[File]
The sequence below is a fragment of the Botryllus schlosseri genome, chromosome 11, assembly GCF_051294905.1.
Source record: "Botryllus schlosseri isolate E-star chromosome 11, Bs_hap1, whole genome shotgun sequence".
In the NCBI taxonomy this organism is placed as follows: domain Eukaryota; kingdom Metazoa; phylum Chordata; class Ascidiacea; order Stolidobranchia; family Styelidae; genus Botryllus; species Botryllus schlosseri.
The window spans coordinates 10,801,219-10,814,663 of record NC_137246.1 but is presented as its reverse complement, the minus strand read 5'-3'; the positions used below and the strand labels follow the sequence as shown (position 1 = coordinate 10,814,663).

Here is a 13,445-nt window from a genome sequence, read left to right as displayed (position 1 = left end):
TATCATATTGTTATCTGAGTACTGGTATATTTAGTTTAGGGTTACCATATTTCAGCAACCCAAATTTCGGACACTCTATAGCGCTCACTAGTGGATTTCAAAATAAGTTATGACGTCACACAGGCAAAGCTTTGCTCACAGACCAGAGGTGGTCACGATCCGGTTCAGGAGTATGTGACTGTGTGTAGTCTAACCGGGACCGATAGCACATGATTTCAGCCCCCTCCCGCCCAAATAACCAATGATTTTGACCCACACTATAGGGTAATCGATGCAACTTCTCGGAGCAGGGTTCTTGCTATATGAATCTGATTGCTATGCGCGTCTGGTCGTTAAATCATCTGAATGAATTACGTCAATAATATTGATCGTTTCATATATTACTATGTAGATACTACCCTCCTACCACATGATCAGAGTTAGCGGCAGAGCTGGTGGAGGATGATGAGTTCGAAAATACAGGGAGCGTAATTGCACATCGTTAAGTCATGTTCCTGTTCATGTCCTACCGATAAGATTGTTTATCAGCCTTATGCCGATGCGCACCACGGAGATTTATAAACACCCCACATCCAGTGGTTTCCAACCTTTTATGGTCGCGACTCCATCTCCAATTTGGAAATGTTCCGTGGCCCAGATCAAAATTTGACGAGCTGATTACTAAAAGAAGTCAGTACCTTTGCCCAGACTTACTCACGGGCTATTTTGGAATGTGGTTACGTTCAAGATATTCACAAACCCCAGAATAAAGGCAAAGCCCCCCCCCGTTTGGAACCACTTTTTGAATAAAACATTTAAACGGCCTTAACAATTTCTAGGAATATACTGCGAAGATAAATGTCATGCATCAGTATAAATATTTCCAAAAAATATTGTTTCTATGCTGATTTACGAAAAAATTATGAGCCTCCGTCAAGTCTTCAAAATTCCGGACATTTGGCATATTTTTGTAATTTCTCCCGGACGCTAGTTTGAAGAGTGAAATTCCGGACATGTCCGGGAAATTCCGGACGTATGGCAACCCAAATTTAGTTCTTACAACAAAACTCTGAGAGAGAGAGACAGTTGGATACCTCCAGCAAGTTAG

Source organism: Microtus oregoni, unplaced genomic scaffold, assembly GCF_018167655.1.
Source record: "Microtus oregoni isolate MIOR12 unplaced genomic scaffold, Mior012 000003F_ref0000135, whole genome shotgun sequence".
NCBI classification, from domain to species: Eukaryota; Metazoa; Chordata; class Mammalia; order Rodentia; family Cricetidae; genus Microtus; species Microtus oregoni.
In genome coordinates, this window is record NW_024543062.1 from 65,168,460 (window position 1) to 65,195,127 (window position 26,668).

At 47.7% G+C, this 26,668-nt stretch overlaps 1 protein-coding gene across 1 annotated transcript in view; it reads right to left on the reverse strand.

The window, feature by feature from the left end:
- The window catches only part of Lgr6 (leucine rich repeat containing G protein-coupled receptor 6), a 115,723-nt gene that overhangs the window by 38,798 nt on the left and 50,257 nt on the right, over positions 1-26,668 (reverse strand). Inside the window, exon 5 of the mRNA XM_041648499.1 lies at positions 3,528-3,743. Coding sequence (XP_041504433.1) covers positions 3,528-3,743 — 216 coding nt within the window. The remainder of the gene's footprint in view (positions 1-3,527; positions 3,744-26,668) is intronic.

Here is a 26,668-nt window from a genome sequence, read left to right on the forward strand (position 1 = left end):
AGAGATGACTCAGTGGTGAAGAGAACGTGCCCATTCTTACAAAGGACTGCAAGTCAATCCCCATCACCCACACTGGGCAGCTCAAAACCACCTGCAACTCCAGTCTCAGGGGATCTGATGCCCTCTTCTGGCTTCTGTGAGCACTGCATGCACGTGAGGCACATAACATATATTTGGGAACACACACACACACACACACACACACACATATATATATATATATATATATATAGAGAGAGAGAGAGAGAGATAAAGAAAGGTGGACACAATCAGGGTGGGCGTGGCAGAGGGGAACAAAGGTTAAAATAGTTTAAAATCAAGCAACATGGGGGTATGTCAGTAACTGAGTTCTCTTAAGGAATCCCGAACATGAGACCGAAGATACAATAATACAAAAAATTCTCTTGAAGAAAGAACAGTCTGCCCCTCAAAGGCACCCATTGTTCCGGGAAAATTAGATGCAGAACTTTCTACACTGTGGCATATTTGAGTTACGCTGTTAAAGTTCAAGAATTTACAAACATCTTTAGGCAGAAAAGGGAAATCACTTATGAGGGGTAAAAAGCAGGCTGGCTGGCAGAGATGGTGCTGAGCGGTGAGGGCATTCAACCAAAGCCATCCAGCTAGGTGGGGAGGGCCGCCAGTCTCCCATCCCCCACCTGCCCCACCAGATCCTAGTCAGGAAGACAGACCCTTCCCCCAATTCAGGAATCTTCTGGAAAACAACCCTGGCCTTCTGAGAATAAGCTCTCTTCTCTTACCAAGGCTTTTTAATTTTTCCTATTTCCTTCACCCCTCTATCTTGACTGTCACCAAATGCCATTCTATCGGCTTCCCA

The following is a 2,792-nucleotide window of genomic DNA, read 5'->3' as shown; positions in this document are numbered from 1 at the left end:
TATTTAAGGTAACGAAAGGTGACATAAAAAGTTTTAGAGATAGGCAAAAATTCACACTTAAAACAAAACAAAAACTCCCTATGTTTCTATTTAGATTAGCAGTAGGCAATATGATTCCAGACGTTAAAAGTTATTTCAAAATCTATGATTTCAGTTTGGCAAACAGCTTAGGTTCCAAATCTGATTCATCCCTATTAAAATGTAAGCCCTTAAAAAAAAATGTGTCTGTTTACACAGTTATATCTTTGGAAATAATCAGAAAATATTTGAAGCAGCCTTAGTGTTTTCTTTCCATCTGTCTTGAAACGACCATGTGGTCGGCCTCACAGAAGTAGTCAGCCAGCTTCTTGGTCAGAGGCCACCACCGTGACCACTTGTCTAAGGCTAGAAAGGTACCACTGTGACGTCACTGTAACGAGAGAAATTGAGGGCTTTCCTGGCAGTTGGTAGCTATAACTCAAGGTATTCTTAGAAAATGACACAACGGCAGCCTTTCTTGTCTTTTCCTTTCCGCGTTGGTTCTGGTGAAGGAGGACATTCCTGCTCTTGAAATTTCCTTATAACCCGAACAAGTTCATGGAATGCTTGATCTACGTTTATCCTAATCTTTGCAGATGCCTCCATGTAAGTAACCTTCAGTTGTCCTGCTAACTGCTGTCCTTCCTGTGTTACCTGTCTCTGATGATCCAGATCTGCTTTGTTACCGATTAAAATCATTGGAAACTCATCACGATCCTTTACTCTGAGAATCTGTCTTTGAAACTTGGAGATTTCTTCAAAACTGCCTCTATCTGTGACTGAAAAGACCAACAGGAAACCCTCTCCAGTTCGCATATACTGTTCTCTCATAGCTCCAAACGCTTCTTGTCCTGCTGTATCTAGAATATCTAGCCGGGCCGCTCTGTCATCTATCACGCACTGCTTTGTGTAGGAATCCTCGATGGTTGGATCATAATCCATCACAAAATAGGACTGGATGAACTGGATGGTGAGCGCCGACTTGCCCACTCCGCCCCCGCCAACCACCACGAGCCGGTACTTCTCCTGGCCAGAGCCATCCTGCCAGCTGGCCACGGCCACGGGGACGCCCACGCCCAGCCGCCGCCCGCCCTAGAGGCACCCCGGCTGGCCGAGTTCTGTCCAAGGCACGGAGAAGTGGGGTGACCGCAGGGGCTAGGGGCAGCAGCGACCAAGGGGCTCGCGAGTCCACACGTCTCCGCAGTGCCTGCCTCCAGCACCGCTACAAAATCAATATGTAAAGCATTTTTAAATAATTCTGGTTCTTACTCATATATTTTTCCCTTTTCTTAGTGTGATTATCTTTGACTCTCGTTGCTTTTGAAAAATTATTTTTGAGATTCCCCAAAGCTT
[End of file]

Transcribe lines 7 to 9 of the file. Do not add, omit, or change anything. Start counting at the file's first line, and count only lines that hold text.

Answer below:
Source organism: Microtus oregoni, unplaced genomic scaffold, assembly GCF_018167655.1.
Source record: "Microtus oregoni isolate MIOR12 unplaced genomic scaffold, Mior012 000003F_ref0000135, whole genome shotgun sequence".
NCBI classification, from domain to species: Eukaryota; Metazoa; Chordata; class Mammalia; order Rodentia; family Cricetidae; genus Microtus; species Microtus oregoni.